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May28

Travel Time

We have a part-time employee who we want to send to a training (as a perk not as a job requirement) and the training is in another city. The training is M,T,W. We will fly them up Sunday evening and return Wednesday evening. When we pay for the flight there and back along with the hotel and per diem and 8 hours for each day of the training are we required to also pay the employee at their hourly wage for travel time at the airport, on the plane and wait time both there and back?

The federal Fair Labor Standards Act (FLSA) establishes compensation requirements for employees.

Per the FLSA, when an employee is a passenger in a car, plane, bus, boat or train, only the travel time that occurs during his regular work schedule must be paid. This time includes travel hours that correspond to t​he employee’s normal work hours even if travel falls on a day an employee doesn’t normally work like a weekend. If the employee performs any work while a passenger, then the time spent working must be paid regardless of the whether the work was performed during the employee’s normal work hours.

When an employee drives all the time spent driving is considered compensable work time. However, if the employee has the option to use public transportation and chooses to drive instead, the employer may pay either the travel time or only the travel hours that occur during an employee’s normal work schedule, again regardless of whether the travel falls on a day an employee doesn’t normally work like a weekend.

The FLSA doesn’t require employees to be paid their normal hourly rate for travel time. So, the employee can receive a lower hourly rate for the travel time. However, there are few things to consider when doing this.

The lower hourly rate must still meet the minimum wage requirements established under either federal or state laws, whichever is higher. And, the employee must be notified in advance of the travel rate (some states require this noting in writing).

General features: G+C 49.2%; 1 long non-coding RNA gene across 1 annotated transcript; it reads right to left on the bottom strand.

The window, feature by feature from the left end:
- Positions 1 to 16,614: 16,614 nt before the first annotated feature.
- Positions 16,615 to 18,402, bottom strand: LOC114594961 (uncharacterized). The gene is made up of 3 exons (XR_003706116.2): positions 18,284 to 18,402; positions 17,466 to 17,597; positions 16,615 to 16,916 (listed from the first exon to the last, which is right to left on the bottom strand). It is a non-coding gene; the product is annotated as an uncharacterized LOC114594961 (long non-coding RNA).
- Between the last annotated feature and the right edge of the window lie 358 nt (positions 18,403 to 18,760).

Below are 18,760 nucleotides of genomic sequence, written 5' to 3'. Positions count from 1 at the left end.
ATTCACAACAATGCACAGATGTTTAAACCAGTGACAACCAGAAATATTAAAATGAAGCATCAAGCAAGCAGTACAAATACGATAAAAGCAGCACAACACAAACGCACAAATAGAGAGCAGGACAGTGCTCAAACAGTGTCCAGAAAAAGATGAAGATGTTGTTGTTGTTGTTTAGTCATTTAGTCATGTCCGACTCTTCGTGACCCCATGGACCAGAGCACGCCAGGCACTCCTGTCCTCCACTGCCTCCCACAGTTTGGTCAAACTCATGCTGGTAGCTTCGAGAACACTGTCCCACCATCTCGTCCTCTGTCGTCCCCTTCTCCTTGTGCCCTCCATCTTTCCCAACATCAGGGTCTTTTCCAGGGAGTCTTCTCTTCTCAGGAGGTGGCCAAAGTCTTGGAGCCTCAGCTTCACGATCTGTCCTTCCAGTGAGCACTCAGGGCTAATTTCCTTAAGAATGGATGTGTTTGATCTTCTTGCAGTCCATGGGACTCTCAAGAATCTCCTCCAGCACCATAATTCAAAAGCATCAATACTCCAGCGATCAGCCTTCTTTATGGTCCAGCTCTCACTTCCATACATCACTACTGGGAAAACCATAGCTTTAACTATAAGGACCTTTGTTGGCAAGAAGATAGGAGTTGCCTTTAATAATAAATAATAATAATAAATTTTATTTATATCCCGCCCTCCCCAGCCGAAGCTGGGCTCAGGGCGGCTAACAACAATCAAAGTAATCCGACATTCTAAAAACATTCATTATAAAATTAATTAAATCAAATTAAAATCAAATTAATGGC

When paying different rates it’s important to ensure the employee is being compensated appropriately. It can be difficult to determine exactly which hours are travel time and which hours are regular work time since it’s common for employees to work when their passengers during travel. Anytime the employee spends working during the travel must be paid at their normal rate.

The most complicated result of paying a non-exempt employee different rates is the calculation of overtime. The FLSA requires non-exempt employees to be paid an overtime rate of at least one and a half times their regular rate of pay for any time worked over 40 in a given week. Some states have daily overtime rates. The calculation of the overtime rate for an employee with one regular rate of pay is fairly simple; however, with different rates of pay a blended rate using the weighted average must be used.

HTH!

This entry was posted on Sunday, May 28th, 2017 at 1:10 pm and is filed under
Compensation.
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